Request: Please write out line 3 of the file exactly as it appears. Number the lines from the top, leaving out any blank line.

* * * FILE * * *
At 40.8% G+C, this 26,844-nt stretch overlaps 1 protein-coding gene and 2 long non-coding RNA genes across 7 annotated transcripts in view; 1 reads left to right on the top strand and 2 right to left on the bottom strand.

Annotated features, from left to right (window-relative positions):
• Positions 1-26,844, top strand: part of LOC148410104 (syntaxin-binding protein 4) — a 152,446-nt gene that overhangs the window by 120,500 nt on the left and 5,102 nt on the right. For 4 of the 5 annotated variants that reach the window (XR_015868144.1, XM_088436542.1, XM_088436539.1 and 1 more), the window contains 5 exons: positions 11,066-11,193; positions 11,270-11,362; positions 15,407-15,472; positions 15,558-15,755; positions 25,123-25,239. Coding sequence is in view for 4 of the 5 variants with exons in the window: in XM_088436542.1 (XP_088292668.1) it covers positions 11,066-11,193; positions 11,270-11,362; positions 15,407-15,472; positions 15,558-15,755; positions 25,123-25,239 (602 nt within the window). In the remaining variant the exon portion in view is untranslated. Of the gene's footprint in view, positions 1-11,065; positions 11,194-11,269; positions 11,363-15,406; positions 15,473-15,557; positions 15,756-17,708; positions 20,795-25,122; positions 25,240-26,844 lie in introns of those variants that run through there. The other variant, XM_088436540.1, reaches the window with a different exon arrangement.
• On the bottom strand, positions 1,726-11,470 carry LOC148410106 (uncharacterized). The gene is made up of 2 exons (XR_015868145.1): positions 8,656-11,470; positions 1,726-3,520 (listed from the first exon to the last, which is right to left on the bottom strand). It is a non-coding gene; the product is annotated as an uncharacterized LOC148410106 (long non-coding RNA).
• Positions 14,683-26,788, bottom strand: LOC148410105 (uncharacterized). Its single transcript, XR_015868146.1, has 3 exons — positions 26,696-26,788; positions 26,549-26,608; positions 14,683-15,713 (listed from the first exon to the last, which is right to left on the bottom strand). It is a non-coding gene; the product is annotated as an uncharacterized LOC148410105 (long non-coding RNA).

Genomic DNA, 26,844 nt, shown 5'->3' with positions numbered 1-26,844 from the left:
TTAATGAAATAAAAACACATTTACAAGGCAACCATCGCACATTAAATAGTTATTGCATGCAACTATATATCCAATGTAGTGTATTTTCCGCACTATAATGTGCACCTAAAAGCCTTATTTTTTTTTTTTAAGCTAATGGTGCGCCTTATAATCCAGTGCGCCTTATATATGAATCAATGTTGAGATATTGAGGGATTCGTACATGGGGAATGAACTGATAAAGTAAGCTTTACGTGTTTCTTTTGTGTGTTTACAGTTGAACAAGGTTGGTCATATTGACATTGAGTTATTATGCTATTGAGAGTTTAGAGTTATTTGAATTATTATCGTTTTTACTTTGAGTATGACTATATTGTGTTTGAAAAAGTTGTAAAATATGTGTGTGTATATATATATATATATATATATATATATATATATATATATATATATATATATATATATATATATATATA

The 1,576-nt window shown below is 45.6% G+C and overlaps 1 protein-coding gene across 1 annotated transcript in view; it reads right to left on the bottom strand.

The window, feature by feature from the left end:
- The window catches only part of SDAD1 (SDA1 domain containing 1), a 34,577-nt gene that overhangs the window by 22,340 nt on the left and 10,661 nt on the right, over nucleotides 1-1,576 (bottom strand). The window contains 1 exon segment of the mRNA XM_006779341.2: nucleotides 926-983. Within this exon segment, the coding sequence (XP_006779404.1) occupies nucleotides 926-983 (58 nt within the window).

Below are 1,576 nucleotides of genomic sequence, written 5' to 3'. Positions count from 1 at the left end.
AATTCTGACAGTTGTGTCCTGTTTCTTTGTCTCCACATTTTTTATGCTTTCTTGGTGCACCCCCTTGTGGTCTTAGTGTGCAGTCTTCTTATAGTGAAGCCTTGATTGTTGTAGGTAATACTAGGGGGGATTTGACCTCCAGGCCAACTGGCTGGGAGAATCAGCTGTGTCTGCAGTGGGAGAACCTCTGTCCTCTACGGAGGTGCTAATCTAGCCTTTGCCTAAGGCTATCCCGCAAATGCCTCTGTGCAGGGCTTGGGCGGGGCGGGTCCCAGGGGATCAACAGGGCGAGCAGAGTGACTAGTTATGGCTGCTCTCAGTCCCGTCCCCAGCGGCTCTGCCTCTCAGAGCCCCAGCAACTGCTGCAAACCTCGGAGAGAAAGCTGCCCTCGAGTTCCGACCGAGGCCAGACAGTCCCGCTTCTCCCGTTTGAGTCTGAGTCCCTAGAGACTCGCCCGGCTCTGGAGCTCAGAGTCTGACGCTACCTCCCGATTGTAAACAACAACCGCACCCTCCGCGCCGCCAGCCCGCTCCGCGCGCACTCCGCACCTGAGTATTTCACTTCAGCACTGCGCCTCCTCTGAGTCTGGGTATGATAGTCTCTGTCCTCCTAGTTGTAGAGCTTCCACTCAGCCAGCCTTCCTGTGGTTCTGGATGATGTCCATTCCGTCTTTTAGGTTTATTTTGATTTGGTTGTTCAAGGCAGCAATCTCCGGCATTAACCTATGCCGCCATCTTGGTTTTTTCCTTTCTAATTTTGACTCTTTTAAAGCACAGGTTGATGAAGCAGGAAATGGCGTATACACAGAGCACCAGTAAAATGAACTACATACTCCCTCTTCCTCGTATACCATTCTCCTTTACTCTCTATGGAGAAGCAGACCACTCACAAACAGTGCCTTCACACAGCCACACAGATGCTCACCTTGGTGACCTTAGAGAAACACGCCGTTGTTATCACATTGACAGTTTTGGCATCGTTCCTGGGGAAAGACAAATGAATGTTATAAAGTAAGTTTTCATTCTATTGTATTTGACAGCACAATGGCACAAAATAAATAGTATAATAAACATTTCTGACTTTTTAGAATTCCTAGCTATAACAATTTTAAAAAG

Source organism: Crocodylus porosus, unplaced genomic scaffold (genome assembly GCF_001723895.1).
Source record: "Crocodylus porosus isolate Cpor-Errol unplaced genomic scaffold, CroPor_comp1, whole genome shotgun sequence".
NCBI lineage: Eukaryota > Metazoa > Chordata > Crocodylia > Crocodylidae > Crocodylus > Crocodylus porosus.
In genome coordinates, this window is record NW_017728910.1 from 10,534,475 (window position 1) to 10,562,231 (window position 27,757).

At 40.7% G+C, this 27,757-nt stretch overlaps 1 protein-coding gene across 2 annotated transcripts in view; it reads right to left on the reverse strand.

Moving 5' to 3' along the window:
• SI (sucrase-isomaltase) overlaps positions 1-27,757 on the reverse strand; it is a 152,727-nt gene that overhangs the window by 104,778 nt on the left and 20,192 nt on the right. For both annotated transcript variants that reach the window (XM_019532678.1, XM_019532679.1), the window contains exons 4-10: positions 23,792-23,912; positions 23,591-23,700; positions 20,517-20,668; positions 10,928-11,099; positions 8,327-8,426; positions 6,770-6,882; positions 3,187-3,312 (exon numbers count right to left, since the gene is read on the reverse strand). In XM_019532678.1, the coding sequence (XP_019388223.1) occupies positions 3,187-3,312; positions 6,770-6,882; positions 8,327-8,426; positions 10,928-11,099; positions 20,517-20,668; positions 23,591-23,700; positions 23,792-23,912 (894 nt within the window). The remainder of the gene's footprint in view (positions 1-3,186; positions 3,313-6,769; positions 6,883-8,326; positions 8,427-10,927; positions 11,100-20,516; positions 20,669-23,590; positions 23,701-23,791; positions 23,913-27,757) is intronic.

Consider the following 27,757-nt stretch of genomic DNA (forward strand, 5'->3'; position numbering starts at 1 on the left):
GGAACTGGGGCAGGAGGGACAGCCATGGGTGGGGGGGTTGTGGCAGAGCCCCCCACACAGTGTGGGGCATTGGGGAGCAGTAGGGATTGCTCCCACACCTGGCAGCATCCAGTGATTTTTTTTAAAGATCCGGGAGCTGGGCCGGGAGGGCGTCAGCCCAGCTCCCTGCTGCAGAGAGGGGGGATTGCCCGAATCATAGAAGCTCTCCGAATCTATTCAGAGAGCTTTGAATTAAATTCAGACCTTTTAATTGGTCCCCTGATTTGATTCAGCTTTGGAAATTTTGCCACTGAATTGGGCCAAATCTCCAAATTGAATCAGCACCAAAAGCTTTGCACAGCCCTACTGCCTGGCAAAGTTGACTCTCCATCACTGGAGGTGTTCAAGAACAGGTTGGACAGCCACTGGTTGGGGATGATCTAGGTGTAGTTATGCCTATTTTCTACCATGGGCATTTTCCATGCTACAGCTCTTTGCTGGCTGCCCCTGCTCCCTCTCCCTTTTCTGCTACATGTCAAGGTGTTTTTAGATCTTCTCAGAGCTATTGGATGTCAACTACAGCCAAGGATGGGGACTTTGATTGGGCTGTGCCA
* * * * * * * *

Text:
• Positions 1-26,844, top strand: part of LOC148410104 (syntaxin-binding protein 4) — a 152,446-nt gene that overhangs the window by 120,500 nt on the left and 5,102 nt on the right. For 4 of the 5 annotated variants that reach the window (XR_015868144.1, XM_088436542.1, XM_088436539.1 and 1 more), the window contains 5 exons: positions 11,066-11,193; positions 11,270-11,362; positions 15,407-15,472; positions 15,558-15,755; positions 25,123-25,239. Coding sequence is in view for 4 of the 5 variants with exons in the window: in XM_088436542.1 (XP_088292668.1) it covers positions 11,066-11,193; positions 11,270-11,362; positions 15,407-15,472; positions 15,558-15,755; positions 25,123-25,239 (602 nt within the window). In the remaining variant the exon portion in view is untranslated. Of the gene's footprint in view, positions 1-11,065; positions 11,194-11,269; positions 11,363-15,406; positions 15,473-15,557; positions 15,756-17,708; positions 20,795-25,122; positions 25,240-26,844 lie in introns of those variants that run through there. The other variant, XM_088436540.1, reaches the window with a different exon arrangement.